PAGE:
Learning Dutch is easy
Marja de Reuver | 10 November 2021
When I was 19 I went on a holiday with my best friend to Provence en all the cute guys spoke only French. So from then on we did too. Even with each other.
And all that with just our school French.
We had interesting conversations about studying, music and smoking pot until early in the morning at the local student flat with a bottle of Pastis nearby. As if we'd never spoke anything else.
Not because we always had straight A's for French grammar or had memorised a dictionary.
But we had fun! We didn't want to miss anything, immerse in 'la vie Française'. 'When in Rome, do as the Romans do,' was our motto.
And in France that does not work if you do it in Dutch.
We didn't know when to use 'le' or 'la' or how to apply the 'subjonctif' correctly. But we did want to know how our new best friends thought about squatting or the latest album by The Cure.
But learning a new language is so hard
'Dutch is such a difficult language', the grammar has too many exceptions!' She rolled her eyes. And what's with the weird sounds!
Inez is from Spain. She's a student in the Netherlands and her English is excellent. So, Dutch shouldn't be too hard.
Or so you'd think.
And she does take a course and she really tries to meet Dutch people, but it remains challenging. In her course she learns a lot about Dutch grammar rules, which she finds rather complex.
And her expat friends always speak English. Some of them don't even think it is neccessary at all to learn Dutch properly. They work for multinationals and well, everybody here speaks English anyway, so why bother?
But honestly, she wants to be able to really understand her Dutch boyfriend and his family and friends. Whenever she joins him at a party with his friends she can feel a bit lost sometimes.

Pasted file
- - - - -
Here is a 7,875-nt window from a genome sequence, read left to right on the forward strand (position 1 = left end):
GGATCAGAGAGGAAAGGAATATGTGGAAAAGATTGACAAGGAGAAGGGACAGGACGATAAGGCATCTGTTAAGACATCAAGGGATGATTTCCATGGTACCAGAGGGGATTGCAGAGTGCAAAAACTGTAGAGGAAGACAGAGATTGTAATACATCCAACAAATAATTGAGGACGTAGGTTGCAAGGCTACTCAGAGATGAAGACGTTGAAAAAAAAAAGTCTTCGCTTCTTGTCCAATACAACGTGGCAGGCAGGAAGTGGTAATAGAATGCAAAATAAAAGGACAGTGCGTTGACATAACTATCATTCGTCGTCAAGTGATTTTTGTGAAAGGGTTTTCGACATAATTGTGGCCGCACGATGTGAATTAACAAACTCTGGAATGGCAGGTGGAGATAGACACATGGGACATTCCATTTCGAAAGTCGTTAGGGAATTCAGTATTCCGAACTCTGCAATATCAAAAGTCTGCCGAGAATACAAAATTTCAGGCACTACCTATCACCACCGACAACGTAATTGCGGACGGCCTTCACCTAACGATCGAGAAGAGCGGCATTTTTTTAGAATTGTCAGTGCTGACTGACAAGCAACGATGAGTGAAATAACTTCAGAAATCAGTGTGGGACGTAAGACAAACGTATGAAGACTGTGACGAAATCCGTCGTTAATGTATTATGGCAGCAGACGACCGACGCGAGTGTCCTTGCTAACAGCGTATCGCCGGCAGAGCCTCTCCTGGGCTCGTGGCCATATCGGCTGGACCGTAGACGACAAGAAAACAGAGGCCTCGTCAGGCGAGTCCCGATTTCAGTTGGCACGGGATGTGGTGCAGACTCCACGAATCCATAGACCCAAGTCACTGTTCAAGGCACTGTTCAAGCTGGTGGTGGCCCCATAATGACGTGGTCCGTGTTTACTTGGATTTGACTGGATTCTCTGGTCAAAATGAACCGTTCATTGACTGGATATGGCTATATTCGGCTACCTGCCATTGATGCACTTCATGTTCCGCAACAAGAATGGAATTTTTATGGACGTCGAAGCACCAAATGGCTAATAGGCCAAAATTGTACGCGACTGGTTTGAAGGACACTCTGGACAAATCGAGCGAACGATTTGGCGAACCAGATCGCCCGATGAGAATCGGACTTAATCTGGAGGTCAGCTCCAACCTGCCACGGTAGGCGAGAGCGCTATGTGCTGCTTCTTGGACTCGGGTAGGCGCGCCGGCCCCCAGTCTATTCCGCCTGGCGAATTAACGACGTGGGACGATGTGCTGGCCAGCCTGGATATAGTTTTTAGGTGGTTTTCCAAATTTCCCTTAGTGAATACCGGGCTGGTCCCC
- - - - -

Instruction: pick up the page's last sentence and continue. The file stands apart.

With Polyglots it is not all plain sailing either
Did you think that people who are fluent in several languages all have a knack for languages? Hell no! Some of them even flunked foreign languages at school.
But they all did find their own personal method to learn a new language. A style they enjoy and that suits them. This way they learn a new language in a relatively short period of time.
And so can you
You could, for example, read the Dutch translation of your favourite book. Or your favourite sitcom.
Maybe cooking is more your thing and you could analyse and try out Dutch recipes.
Or describe your day to your Dutch friend every night, or to yourself.
Yeah, you heard it right, talking to yourself.
Podcasts are also a good way to get familiar with a new language. And if the subject is interesting enough, you will start to understand it better and better.
But you'll have to make it fun
And make sure you keep at it, find a routine.
If you have a good system, it'll hardly cost you any extra time. So integrate the learning into your life and make it a habit. Listen to a podcast while doing the dishes. Watch a YouTube video every single day. Make lists with words and expressions you'll come across. Have a little chat with your colleague.
And you know what, you don't have to understand every single word. Just look for the essence and let the sounds work on you.
Have a little patience. And the first time you will get your first Dutch joke you will keep coming back for more.
Of course, you do need a basis
During that holiday when I was 19, I learned more French in three weeks than I did in all those years at school. But without those lessons at school, of course, I would never have been able to start even a simple conversation.
So you start with a course in which you will learn all the peculiarities of a language, the words, the grammar, the pronunciation, by doing. By practising with others, by reading and talking and listening. By making mistakes (and feeling safe enough to do so!). And by having more and more fun doing it. With some much-needed humour.
And then you can carry on with that at home.
In your own way.